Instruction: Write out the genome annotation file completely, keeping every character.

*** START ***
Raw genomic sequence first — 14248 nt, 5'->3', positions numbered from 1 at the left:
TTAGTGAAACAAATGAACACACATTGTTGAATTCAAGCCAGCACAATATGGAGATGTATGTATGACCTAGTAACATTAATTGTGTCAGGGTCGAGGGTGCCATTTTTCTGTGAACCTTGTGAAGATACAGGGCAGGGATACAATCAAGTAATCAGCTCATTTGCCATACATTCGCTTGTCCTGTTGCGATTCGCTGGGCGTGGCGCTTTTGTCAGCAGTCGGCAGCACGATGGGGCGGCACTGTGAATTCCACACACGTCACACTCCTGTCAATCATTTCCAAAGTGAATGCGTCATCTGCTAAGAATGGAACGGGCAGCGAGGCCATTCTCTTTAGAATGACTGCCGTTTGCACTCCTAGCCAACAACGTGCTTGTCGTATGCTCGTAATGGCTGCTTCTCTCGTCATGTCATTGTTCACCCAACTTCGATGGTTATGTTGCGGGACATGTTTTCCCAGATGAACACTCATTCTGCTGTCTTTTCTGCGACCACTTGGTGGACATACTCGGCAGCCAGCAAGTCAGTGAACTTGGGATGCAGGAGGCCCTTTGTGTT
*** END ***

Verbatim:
Raw genomic sequence first — 14248 nt, 5'->3', positions numbered from 1 at the left:
TTAGTGAAACAAATGAACACACATTGTTGAATTCAAGCCAGCACAATATGGAGATGTATGTATGACCTAGTAACATTAATTGTGTCAGGGTCGAGGGTGCCATTTTTCTGTGAACCTTGTGAAGATACAGGGCAGGGATACAATCAAGTAATCAGCTCATTTGCCATACATTCGCTTGTCCTGTTGCGATTCGCTGGGCGTGGCGCTTTTGTCAGCAGTCGGCAGCACGATGGGGCGGCACTGTGAATTCCACACACGTCACACTCCTGTCAATCATTTCCAAAGTGAATGCGTCATCTGCTAAGAATGGAACGGGCAGCGAGGCCATTCTCTTTAGAATGACTGCCGTTTGCACTCCTAGCCAACAACGTGCTTGTCGTATGCTCGTAATGGCTGCTTCTCTCGTCATGTCATTGTTCACCCAACTTCGATGGTTATGTTGCGGGACATGTTTTCCCAGATGAACACTCATTCTGCTGTCTTTTCTGCGACCACTTGGTGGACATACTCGGCAGCCAGCAAGTCAGTGAACTTGGGATGCAGGAGGCCCTTTGTGTT